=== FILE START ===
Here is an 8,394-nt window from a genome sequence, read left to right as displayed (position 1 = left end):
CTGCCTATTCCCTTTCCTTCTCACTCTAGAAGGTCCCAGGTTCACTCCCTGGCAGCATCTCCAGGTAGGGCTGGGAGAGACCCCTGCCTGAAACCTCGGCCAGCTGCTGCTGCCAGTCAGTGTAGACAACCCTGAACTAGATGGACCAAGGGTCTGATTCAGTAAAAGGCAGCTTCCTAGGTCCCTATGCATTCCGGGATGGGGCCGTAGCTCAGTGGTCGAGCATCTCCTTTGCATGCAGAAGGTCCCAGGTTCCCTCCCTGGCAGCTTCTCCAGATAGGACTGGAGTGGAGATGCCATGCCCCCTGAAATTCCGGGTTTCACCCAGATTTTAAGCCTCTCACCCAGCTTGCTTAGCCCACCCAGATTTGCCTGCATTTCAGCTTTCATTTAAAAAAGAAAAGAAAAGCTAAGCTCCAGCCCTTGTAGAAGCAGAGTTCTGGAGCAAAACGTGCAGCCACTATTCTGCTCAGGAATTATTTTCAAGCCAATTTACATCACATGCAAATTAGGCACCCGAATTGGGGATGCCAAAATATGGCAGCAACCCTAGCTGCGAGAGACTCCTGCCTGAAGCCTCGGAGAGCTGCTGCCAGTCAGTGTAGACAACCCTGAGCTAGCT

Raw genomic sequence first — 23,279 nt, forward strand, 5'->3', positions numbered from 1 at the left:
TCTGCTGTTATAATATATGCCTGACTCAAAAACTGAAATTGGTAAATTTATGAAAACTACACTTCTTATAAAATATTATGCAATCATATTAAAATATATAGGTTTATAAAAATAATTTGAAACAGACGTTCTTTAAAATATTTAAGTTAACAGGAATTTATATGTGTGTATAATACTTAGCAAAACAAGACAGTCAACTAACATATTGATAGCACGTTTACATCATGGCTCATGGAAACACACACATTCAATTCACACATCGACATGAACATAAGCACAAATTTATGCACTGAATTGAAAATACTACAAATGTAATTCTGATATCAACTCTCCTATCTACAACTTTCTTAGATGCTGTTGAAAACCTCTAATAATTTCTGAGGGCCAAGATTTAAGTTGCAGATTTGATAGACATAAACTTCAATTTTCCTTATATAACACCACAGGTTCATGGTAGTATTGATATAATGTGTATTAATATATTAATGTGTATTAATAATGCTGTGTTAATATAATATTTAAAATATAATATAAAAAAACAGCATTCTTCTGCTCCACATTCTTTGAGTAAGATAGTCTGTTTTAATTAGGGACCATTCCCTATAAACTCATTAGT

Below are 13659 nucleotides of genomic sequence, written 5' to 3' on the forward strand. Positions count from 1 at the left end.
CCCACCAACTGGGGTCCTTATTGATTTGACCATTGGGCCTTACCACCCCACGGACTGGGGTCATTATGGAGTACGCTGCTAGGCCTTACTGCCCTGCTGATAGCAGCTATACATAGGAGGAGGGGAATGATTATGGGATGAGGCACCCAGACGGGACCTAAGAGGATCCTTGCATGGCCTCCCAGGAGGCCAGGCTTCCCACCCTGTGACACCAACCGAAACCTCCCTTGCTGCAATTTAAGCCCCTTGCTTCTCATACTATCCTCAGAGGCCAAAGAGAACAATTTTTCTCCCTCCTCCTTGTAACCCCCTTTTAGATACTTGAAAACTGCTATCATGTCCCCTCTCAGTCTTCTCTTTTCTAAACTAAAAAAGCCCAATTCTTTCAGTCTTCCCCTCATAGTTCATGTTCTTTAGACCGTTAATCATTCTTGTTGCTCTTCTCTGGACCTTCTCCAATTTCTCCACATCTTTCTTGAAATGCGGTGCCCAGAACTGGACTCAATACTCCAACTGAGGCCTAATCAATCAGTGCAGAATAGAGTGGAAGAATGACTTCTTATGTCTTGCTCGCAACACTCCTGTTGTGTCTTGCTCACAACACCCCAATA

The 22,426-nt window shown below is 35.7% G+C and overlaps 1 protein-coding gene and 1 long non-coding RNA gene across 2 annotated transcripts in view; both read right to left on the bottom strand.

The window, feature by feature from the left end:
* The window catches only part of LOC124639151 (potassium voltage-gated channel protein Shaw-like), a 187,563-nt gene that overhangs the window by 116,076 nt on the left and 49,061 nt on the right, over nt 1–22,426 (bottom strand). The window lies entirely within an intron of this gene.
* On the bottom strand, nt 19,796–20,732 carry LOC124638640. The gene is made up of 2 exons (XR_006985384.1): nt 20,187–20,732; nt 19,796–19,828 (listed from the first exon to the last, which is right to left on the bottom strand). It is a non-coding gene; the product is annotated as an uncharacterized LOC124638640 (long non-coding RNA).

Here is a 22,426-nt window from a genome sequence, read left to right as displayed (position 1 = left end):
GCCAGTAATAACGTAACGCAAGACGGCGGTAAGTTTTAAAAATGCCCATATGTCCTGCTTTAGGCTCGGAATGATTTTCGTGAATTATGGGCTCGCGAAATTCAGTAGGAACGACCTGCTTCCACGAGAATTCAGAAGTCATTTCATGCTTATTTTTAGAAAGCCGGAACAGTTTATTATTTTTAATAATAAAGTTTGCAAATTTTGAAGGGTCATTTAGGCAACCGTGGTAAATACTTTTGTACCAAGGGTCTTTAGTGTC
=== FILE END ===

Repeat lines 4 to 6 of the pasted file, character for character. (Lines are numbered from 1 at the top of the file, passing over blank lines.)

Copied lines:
TCTGCTGTTATAATATATGCCTGACTCAAAAACTGAAATTGGTAAATTTATGAAAACTACACTTCTTATAAAATATTATGCAATCATATTAAAATATATAGGTTTATAAAAATAATTTGAAACAGACGTTCTTTAAAATATTTAAGTTAACAGGAATTTATATGTGTGTATAATACTTAGCAAAACAAGACAGTCAACTAACATATTGATAGCACGTTTACATCATGGCTCATGGAAACACACACATTCAATTCACACATCGACATGAACATAAGCACAAATTTATGCACTGAATTGAAAATACTACAAATGTAATTCTGATATCAACTCTCCTATCTACAACTTTCTTAGATGCTGTTGAAAACCTCTAATAATTTCTGAGGGCCAAGATTTAAGTTGCAGATTTGATAGACATAAACTTCAATTTTCCTTATATAACACCACAGGTTCATGGTAGTATTGATATAATGTGTATTAATATATTAATGTGTATTAATAATGCTGTGTTAATATAATATTTAAAATATAATATAAAAAAACAGCATTCTTCTGCTCCACATTCTTTGAGTAAGATAGTCTGTTTTAATTAGGGACCATTCCCTATAAACTCATTAGT

Below are 13659 nucleotides of genomic sequence, written 5' to 3' on the forward strand. Positions count from 1 at the left end.
CCCACCAACTGGGGTCCTTATTGATTTGACCATTGGGCCTTACCACCCCACGGACTGGGGTCATTATGGAGTACGCTGCTAGGCCTTACTGCCCTGCTGATAGCAGCTATACATAGGAGGAGGGGAATGATTATGGGATGAGGCACCCAGACGGGACCTAAGAGGATCCTTGCATGGCCTCCCAGGAGGCCAGGCTTCCCACCCTGTGACACCAACCGAAACCTCCCTTGCTGCAATTTAAGCCCCTTGCTTCTCATACTATCCTCAGAGGCCAAAGAGAACAATTTTTCTCCCTCCTCCTTGTAACCCCCTTTTAGATACTTGAAAACTGCTATCATGTCCCCTCTCAGTCTTCTCTTTTCTAAACTAAAAAAGCCCAATTCTTTCAGTCTTCCCCTCATAGTTCATGTTCTTTAGACCGTTAATCATTCTTGTTGCTCTTCTCTGGACCTTCTCCAATTTCTCCACATCTTTCTTGAAATGCGGTGCCCAGAACTGGACTCAATACTCCAACTGAGGCCTAATCAATCAGTGCAGAATAGAGTGGAAGAATGACTTCTTATGTCTTGCTCGCAACACTCCTGTTGTGTCTTGCTCACAACACCCCAATA